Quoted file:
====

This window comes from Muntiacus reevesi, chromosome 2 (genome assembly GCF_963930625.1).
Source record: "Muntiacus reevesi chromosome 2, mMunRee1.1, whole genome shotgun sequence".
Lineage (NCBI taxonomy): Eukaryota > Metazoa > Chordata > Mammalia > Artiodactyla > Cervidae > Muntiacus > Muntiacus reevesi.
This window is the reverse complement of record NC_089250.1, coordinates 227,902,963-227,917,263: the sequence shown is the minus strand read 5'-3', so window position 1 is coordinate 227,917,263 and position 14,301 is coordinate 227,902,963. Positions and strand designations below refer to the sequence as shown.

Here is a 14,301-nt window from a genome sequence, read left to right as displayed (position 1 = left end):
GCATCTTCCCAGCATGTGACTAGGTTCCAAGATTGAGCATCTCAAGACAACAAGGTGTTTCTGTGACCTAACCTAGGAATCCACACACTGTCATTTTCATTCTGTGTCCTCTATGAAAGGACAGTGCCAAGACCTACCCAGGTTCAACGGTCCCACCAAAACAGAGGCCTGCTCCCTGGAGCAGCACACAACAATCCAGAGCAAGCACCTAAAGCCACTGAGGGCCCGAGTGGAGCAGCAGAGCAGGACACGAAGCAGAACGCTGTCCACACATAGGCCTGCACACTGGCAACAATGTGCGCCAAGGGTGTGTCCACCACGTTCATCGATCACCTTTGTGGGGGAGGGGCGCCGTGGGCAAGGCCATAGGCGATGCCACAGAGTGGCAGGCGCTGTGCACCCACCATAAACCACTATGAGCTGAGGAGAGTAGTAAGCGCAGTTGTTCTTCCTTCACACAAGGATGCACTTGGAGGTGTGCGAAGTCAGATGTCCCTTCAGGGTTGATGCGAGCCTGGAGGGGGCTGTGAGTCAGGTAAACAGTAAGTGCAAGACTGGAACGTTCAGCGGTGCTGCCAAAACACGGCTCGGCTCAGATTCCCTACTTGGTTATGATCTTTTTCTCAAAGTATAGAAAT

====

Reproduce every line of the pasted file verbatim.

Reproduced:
This window comes from Muntiacus reevesi, chromosome 2 (genome assembly GCF_963930625.1).
Source record: "Muntiacus reevesi chromosome 2, mMunRee1.1, whole genome shotgun sequence".
Lineage (NCBI taxonomy): Eukaryota > Metazoa > Chordata > Mammalia > Artiodactyla > Cervidae > Muntiacus > Muntiacus reevesi.
This window is the reverse complement of record NC_089250.1, coordinates 227,902,963-227,917,263: the sequence shown is the minus strand read 5'-3', so window position 1 is coordinate 227,917,263 and position 14,301 is coordinate 227,902,963. Positions and strand designations below refer to the sequence as shown.

Here is a 14,301-nt window from a genome sequence, read left to right as displayed (position 1 = left end):
GCATCTTCCCAGCATGTGACTAGGTTCCAAGATTGAGCATCTCAAGACAACAAGGTGTTTCTGTGACCTAACCTAGGAATCCACACACTGTCATTTTCATTCTGTGTCCTCTATGAAAGGACAGTGCCAAGACCTACCCAGGTTCAACGGTCCCACCAAAACAGAGGCCTGCTCCCTGGAGCAGCACACAACAATCCAGAGCAAGCACCTAAAGCCACTGAGGGCCCGAGTGGAGCAGCAGAGCAGGACACGAAGCAGAACGCTGTCCACACATAGGCCTGCACACTGGCAACAATGTGCGCCAAGGGTGTGTCCACCACGTTCATCGATCACCTTTGTGGGGGAGGGGCGCCGTGGGCAAGGCCATAGGCGATGCCACAGAGTGGCAGGCGCTGTGCACCCACCATAAACCACTATGAGCTGAGGAGAGTAGTAAGCGCAGTTGTTCTTCCTTCACACAAGGATGCACTTGGAGGTGTGCGAAGTCAGATGTCCCTTCAGGGTTGATGCGAGCCTGGAGGGGGCTGTGAGTCAGGTAAACAGTAAGTGCAAGACTGGAACGTTCAGCGGTGCTGCCAAAACACGGCTCGGCTCAGATTCCCTACTTGGTTATGATCTTTTTCTCAAAGTATAGAAAT